Paintbox - 8:38
A musical box-like opening, calm and with emotional vocals, followed by some stunning guitar work, and even a bass-guitar melody, like Colin Bass sometimes does. Everybody gets the chance to do a short solo in this well balanced prime example of symfonic rock. Variations in mood and tempo, while retaining the general idea of the melody is what makes this a powerfull song.

The lyrics deal with the different paths in live people can take and how one sometimes "paint" their colorful future, but nothing comes from it.

The Pursuit of Excellence - 2:36
A short intermezzo, a sort of Pastorale. A keyboard tapistry with vocals and guitar. It reminded me a bit of their song And We'll Go Hunting Deer.

Guardian of my Soul - 12:41
Opening with an almost Bongo-like rhythm, it quickly becomes clear that this is another highlight of symfonic rock, where changes in melody and rhythm are frequent and intruiging. At times this song is remniscent of Pink Floyd, escpecially some of the guitarlines, a band that Pendragon often leans to. Guitars and keyboards interact closely and the bass guitar is pounding at times, giving the song the drive it takes to keep the neccessary focus during its 12+ minutes. The mood very strongy across the song, ranging from bombast to subtlety and from happy sing-along to threatening.

The Shadow - 9:55
The song starts with a lullaby-type melody and atmosphere, quiet and calm. Then, the tempo increases slowly, sometimes falling back, but gradually gaining momentum. Again, a great guitar solo breaks the song into half. Barrett is a guitar player who is obviously influenced by a lot of guitarists, among which David Gilmour and Andrew Latimer, since his playing can vary and shift between the style of these two masters, as can be heard clearly on this particular track. The ending is of such a bombast it sends shivers down my spine. The backing vocals of Tracy Hitchings, miss prog herself, only add to that.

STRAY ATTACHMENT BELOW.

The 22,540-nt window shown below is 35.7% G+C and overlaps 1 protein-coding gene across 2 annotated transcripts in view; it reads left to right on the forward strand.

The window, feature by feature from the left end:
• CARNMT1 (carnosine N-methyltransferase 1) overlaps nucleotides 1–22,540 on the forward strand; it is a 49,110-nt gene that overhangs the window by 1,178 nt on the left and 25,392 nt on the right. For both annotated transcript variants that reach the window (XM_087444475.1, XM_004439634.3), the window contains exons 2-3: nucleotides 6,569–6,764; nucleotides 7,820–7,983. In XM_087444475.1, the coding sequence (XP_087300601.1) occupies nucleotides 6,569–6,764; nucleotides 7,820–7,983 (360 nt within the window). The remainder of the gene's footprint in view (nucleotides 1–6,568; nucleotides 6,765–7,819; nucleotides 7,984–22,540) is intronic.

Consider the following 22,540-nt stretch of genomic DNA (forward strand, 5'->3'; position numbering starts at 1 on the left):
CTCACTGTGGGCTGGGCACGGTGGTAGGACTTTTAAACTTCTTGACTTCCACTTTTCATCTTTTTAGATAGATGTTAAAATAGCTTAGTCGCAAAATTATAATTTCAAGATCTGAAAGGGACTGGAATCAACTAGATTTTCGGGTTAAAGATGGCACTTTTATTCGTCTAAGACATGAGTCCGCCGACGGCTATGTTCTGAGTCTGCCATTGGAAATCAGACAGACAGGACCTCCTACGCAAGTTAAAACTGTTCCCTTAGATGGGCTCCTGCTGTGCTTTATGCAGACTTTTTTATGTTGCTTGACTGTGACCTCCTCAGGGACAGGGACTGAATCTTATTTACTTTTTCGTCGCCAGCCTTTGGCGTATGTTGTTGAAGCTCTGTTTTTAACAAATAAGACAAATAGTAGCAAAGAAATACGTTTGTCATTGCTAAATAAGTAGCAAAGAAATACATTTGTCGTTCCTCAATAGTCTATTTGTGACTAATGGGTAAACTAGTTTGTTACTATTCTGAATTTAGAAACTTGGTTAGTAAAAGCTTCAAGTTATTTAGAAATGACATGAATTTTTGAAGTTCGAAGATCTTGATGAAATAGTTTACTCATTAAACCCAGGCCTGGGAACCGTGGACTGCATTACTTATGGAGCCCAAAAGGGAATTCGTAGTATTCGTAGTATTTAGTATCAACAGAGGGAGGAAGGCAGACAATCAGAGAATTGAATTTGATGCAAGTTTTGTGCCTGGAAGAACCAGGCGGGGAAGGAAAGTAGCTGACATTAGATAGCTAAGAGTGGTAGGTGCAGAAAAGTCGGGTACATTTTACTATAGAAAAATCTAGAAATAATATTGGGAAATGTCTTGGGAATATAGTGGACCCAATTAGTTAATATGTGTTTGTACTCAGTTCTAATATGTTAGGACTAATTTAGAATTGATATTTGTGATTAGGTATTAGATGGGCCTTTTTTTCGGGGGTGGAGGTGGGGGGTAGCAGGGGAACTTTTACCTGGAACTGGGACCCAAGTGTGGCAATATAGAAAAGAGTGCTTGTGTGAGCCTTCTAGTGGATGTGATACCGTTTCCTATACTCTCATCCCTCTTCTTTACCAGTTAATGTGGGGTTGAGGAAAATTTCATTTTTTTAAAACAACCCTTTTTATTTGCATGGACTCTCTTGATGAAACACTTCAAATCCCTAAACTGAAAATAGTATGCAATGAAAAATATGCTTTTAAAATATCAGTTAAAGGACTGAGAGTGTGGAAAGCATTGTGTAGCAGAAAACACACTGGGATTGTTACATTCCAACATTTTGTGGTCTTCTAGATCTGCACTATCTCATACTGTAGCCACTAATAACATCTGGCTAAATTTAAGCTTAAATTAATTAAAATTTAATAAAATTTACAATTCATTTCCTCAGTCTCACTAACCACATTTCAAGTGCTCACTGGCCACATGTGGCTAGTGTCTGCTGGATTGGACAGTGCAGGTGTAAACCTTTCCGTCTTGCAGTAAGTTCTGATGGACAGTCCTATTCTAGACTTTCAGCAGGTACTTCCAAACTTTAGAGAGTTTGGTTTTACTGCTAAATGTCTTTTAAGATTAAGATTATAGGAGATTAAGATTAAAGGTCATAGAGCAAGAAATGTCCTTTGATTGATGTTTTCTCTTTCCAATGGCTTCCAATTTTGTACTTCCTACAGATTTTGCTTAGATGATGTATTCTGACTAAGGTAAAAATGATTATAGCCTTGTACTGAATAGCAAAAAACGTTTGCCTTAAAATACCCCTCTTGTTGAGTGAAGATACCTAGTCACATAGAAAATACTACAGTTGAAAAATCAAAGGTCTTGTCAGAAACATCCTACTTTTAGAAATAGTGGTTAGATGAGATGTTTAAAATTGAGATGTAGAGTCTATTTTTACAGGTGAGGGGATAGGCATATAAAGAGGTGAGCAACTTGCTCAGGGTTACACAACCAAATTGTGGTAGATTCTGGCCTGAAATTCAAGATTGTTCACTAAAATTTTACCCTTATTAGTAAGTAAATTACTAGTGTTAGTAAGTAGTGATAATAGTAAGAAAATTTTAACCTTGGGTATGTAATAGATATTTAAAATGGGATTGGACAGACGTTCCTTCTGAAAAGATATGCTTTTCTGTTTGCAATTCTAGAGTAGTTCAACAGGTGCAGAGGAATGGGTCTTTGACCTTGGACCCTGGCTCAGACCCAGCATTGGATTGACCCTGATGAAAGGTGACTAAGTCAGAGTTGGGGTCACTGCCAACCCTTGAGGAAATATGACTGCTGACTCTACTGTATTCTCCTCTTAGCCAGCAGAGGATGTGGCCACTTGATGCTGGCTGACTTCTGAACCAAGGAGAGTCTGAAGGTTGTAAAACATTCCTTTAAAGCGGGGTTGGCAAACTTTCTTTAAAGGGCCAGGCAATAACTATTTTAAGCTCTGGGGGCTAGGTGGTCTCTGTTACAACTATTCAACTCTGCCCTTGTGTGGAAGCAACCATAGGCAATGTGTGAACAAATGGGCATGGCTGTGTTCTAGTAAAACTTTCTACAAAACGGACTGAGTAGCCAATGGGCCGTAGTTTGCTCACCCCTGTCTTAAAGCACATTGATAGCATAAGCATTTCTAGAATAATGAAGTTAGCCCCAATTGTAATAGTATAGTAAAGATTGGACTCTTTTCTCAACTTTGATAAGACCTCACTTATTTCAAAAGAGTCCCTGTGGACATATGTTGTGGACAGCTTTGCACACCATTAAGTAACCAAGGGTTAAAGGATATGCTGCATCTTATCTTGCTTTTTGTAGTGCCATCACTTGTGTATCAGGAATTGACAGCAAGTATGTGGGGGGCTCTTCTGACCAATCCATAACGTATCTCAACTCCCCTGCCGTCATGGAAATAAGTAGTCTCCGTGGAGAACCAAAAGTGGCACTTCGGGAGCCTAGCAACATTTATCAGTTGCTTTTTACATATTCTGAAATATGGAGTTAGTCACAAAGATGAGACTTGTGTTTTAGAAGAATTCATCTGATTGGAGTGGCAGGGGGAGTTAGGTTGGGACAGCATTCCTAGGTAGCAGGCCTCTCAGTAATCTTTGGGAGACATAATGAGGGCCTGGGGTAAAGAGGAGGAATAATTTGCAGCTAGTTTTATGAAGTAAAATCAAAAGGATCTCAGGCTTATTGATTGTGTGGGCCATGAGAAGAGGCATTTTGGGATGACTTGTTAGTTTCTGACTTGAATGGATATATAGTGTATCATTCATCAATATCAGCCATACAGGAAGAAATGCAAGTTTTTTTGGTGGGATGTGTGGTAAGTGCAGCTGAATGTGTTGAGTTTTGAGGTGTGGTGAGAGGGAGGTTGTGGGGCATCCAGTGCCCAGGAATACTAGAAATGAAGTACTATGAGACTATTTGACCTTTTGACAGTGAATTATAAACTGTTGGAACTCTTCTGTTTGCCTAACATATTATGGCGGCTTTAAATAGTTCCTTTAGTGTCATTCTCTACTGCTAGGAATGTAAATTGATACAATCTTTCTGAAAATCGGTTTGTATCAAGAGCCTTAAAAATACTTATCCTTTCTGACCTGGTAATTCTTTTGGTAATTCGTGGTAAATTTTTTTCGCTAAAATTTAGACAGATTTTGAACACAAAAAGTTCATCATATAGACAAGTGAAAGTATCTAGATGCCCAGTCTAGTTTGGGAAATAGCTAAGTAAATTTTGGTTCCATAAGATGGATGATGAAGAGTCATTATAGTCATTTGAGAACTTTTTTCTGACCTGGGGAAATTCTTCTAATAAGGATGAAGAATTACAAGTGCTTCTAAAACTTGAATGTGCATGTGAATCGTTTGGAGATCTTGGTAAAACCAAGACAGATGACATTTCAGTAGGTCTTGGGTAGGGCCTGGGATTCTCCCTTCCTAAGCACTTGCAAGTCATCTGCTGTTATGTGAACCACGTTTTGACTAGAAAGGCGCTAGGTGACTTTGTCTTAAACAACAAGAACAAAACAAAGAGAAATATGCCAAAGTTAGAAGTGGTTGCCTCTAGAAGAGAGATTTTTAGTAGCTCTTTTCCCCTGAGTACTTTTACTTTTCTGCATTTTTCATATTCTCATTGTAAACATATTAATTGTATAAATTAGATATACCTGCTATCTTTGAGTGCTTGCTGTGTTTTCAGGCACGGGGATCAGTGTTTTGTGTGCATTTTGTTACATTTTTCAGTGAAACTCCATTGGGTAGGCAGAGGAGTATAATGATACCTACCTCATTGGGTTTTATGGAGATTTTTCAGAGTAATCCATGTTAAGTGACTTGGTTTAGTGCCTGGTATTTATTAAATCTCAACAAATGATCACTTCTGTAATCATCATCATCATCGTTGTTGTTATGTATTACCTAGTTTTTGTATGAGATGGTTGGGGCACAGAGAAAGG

Masters of Illusion - 12:50
Another mini-symphony, Masters Of Illusion fearures a typical Pendragon chorus, of the type that an audience loves to sing along. Personally, I am not too fond of these types of chorusses. On the other hand, the skillful way Barrett lets the melodies flow into eachother, with Nolan in the background trying to pretent he is in Genesis, is admirable. The middle section is completely different, with many changes and different melodies. Again, strong guitarwork in this song! In the last section, the reference to Pink Floyd becomes almost too obvious: it is like the song Floyd forgot to write. Wonderful guitar solo, simple bass line and backingvocals doing "oeoeoeoehhh aaaaaahhh".

The Bonus CD

Schizo - 6:59
Schizo is a song that would have fitted well on the album. This has the same feel about it as the last part of Masters of Illusion, i.e. enormously Pink Floyd-like, with Tracy doing the backing vocals again. Pendragon at its best. Apparently, this song is one of the few bonus tracks that has been performed live last year (unfortunately I missed the show....).

The King of the Castle (The Shadow part 2) - 4:45
A reprise of the last part of The Shadow in the way Genesis used to do on e.g. Wind and Wuthering. Lovely vocal interaction between Barrett, Tracy and Gwenn Ross. Spine-shiveringly beautiful and a shame that something like this can hardly ever be performed live. The calm mystique atmosphere of this song is a worthy closing of the album (I consider these two extra tracks as part of the album as well).

Written by Remco Schoenmakers

This edition of Counting Out Time used the information and images of the official Pendragon Website. Furthermore, if you are interested in the band, read the interview Jan-Jaap and Derk had with Nick Barrett, here on DPRP. Additional info came from an interview Nick Barrett gave to Paul Rijkens of iO Pages. All opinions ventilated in this edition of CoT are stricktly the authors' own.